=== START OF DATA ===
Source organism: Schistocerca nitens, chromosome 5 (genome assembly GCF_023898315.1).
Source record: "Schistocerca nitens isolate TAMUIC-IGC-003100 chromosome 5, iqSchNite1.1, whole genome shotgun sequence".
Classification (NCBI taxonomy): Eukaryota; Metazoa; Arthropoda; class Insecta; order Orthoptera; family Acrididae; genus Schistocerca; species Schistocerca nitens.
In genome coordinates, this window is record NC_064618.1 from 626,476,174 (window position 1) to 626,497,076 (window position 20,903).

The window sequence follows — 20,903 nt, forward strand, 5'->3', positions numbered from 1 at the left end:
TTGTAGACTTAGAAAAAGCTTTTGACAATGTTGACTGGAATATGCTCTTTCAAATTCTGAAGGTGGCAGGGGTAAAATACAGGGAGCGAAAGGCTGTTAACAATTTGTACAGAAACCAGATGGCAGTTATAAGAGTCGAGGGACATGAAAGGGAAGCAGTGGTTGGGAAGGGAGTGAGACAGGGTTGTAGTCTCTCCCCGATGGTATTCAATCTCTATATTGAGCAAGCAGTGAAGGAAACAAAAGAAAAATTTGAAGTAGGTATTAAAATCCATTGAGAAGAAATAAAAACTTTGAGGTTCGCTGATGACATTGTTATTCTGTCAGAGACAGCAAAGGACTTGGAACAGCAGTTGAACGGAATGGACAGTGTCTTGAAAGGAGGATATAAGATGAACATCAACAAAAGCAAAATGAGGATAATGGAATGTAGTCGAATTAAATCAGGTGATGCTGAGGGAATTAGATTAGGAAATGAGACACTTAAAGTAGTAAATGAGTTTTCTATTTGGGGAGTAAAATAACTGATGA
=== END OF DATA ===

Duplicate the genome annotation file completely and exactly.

Source organism: Schistocerca nitens, chromosome 5 (genome assembly GCF_023898315.1).
Source record: "Schistocerca nitens isolate TAMUIC-IGC-003100 chromosome 5, iqSchNite1.1, whole genome shotgun sequence".
Classification (NCBI taxonomy): Eukaryota; Metazoa; Arthropoda; class Insecta; order Orthoptera; family Acrididae; genus Schistocerca; species Schistocerca nitens.
In genome coordinates, this window is record NC_064618.1 from 626,476,174 (window position 1) to 626,497,076 (window position 20,903).

The window sequence follows — 20,903 nt, forward strand, 5'->3', positions numbered from 1 at the left end:
TTGTAGACTTAGAAAAAGCTTTTGACAATGTTGACTGGAATATGCTCTTTCAAATTCTGAAGGTGGCAGGGGTAAAATACAGGGAGCGAAAGGCTGTTAACAATTTGTACAGAAACCAGATGGCAGTTATAAGAGTCGAGGGACATGAAAGGGAAGCAGTGGTTGGGAAGGGAGTGAGACAGGGTTGTAGTCTCTCCCCGATGGTATTCAATCTCTATATTGAGCAAGCAGTGAAGGAAACAAAAGAAAAATTTGAAGTAGGTATTAAAATCCATTGAGAAGAAATAAAAACTTTGAGGTTCGCTGATGACATTGTTATTCTGTCAGAGACAGCAAAGGACTTGGAACAGCAGTTGAACGGAATGGACAGTGTCTTGAAAGGAGGATATAAGATGAACATCAACAAAAGCAAAATGAGGATAATGGAATGTAGTCGAATTAAATCAGGTGATGCTGAGGGAATTAGATTAGGAAATGAGACACTTAAAGTAGTAAATGAGTTTTCTATTTGGGGAGTAAAATAACTGATGA